Understanding the internal representations learned by neural networks is a cornerstone challenge in the science of machine learning. While there have been significant recent strides in some cases towards understanding how neural networks implement specific target functions, this paper explores a complementary question -- why do networks arrive at particular computational strategies? Our inquiry focuses on the algebraic learning tasks of modular addition, sparse parities, and finite group operations. Our primary theoretical findings analytically characterize the features learned by stylized neural networks for these algebraic tasks. Notably, our main technique demonstrates how the principle of margin maximization alone can be used to fully specify the features learned by the network. Specifically, we prove that the trained networks utilize Fourier features to perform modular addition and employ features corresponding to irreducible group-theoretic representations to perform compositions in general groups, aligning closely with the empirical observations of Nanda et al. and Chughtai et al. More generally, we hope our techniques can help to foster a deeper understanding of why neural networks adopt specific computational strategies.

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Benjamin L. Edelman, Surbhi Goel, Sham Kakade, Eran Malach, Cyril Zhang

This work investigates the nuanced algorithm design choices for deep learning in the presence of computational-statistical gaps. We begin by considering offline sparse parity learning, a supervised classification problem which admits a statistical query lower bound for gradient-based training of a multilayer perceptron. This lower bound can be interpreted as a multi-resource tradeoff frontier: successful learning can only occur if one is sufficiently rich (large model), knowledgeable (large dataset), patient (many training iterations), or lucky (many random guesses). We show, theoretically and experimentally, that sparse initialization and increasing network width yield significant improvements in sample efficiency in this setting. Here, width plays the role of parallel search: it amplifies the probability of finding "lottery ticket" neurons, which learn sparse features more sample-efficiently. Finally, we show that the synthetic sparse parity task can be useful as a proxy for real problems requiring axis-aligned feature learning. We demonstrate improved sample efficiency on tabular classification benchmarks by using wide, sparsely-initialized MLP models; these networks sometimes outperform tuned random forests.

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Boaz Barak, Benjamin L. Edelman, Surbhi Goel, Sham Kakade, Eran Malach, Cyril Zhang

There is mounting empirical evidence of emergent phenomena in the capabilities of deep learning methods as we scale up datasets, model sizes, and training times. While there are some accounts of how these resources modulate statistical capacity, far less is known about their effect on the computational problem of model training. This work conducts such an exploration through the lens of learning $k$-sparse parities of $n$ bits, a canonical family of problems which pose theoretical computational barriers. In this setting, we find that neural networks exhibit surprising phase transitions when scaling up dataset size and running time. In particular, we demonstrate empirically that with standard training, a variety of architectures learn sparse parities with $n^{O(k)}$ examples, with loss (and error) curves abruptly dropping after $n^{O(k)}$ iterations. These positive results nearly match known SQ lower bounds, even without an explicit sparsity-promoting prior. We elucidate the mechanisms of these phenomena with a theoretical analysis: we find that the phase transition in performance is not due to SGD "stumbling in the dark" until it finds the hidden set of features (a natural algorithm which also runs in $n^{O(k)}$ time); instead, we show that SGD gradually amplifies a Fourier gap in the population gradient.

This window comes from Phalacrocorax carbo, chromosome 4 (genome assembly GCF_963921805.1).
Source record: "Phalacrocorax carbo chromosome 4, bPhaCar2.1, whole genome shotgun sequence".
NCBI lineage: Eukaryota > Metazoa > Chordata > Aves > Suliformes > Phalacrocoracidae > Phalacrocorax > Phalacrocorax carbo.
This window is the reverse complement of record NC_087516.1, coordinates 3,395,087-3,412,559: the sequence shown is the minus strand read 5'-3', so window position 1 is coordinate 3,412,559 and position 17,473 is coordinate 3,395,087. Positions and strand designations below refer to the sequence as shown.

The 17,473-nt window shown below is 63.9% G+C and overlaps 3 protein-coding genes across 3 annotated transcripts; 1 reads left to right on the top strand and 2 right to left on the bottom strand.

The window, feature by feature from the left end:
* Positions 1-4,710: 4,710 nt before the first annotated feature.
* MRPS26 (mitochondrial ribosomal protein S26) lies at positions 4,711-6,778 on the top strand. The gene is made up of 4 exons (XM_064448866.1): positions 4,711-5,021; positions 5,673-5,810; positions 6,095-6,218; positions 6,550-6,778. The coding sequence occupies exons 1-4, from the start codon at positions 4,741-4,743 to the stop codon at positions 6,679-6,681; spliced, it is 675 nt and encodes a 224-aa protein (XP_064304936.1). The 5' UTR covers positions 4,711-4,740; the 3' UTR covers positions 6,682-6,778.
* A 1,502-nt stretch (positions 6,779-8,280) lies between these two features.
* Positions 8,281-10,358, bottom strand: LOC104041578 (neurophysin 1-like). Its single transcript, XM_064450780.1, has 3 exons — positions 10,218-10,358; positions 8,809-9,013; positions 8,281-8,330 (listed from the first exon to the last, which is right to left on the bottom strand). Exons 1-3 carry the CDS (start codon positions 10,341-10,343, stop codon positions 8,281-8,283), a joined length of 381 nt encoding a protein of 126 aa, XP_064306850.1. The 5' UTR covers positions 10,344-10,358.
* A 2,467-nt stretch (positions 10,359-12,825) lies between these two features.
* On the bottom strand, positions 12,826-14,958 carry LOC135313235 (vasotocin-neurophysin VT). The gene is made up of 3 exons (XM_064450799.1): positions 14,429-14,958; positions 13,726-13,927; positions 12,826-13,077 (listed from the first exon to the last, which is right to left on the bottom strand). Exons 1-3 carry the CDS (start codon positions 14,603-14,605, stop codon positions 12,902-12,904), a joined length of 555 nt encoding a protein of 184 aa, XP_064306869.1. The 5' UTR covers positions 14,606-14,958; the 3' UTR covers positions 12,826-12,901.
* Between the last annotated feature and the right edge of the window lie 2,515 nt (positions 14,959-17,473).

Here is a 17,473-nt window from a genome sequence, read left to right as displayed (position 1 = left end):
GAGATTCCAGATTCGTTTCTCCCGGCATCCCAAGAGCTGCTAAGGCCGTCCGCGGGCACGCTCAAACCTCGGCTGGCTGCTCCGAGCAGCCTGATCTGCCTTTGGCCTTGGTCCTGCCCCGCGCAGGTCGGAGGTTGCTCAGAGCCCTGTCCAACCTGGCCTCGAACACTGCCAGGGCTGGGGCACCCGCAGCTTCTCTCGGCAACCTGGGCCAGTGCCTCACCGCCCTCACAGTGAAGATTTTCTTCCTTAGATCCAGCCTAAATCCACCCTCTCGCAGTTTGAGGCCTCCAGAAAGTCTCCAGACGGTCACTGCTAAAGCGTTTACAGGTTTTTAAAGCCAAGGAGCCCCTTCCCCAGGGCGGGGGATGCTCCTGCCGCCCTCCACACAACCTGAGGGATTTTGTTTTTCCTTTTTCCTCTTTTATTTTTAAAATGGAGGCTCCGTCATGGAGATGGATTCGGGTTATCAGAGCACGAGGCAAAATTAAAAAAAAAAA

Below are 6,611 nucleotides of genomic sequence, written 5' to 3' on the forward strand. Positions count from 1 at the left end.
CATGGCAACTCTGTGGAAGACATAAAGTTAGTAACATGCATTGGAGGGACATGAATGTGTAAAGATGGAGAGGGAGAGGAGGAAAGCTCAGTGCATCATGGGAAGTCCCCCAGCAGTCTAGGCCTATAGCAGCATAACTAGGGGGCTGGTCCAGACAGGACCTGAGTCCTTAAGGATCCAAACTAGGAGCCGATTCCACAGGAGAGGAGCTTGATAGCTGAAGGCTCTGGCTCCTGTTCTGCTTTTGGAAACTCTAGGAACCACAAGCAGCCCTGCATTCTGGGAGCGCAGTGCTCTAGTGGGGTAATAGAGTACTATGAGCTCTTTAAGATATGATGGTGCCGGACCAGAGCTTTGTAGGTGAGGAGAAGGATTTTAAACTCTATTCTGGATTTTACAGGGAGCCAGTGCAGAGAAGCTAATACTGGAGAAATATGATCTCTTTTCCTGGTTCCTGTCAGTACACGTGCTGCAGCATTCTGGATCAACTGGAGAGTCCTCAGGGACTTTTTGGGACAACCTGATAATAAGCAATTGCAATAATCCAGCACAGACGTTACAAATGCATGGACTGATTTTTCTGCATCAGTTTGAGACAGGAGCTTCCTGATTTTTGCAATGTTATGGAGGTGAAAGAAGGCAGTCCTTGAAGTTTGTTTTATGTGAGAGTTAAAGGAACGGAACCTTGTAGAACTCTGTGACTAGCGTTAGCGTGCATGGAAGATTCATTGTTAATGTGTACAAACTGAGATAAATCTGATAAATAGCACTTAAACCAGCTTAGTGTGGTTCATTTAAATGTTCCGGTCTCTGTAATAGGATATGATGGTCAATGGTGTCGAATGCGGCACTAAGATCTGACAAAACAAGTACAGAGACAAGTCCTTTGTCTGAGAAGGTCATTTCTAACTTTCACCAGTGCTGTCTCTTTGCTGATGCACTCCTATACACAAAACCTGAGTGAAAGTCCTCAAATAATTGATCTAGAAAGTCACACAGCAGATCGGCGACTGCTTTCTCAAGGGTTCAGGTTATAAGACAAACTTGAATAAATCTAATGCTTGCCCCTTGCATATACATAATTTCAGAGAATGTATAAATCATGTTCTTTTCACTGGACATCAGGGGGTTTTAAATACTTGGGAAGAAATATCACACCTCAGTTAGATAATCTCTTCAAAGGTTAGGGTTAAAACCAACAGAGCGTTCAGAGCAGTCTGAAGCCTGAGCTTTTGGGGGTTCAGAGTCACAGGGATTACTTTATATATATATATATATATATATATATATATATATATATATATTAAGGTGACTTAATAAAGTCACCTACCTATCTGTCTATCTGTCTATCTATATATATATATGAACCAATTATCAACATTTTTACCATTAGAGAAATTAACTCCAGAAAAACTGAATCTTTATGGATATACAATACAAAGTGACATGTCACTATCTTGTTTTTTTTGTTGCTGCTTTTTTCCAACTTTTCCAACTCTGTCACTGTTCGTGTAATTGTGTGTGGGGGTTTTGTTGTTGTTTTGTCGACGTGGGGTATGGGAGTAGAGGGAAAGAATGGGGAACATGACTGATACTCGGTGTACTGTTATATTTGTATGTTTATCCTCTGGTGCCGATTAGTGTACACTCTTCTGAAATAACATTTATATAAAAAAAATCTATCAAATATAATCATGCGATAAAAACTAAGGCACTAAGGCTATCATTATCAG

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Benjamin L. Edelman, Surbhi Goel, Sham Kakade, Cyril Zhang

Self-attention, an architectural motif designed to model long-range interactions in sequential data, has driven numerous recent breakthroughs in natural language processing and beyond. This work provides a theoretical analysis of the inductive biases of self-attention modules, where our focus is to rigorously establish which functions and long-range dependencies self-attention blocks prefer to represent. Our main result shows that bounded-norm Transformer layers create sparse variables: they can represent sparse functions of the input sequence, with sample complexity scaling only logarithmically with the context length. Furthermore, we propose new experimental protocols to support this analysis and to guide the practice of training Transformers, built around the large body of work on provably learning sparse Boolean functions.

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Preetum Nakkiran, Gal Kaplun, Dimitris Kalimeris, Tristan Yang, Benjamin L. Edelman, Fred Zhang, Boaz Barak

We perform an experimental study of the dynamics of Stochastic Gradient Descent (SGD) in learning deep neural networks for several real and synthetic classification tasks. We show that in the initial epochs, almost all of the performance improvement of the classifier obtained by SGD can be explained by a linear classifier. More generally, we give evidence for the hypothesis that, as iterations progress, SGD learns functions of increasing complexity. This hypothesis can be helpful in explaining why SGD-learned classifiers tend to generalize well even in the over-parameterized regime. We also show that the linear classifier learned in the initial stages is "retained" throughout the execution even if training is continued to the point of zero training error, and complement this with a theoretical result in a simplified model. Key to our work is a new measure of how well one classifier explains the performance of another, based on conditional mutual information.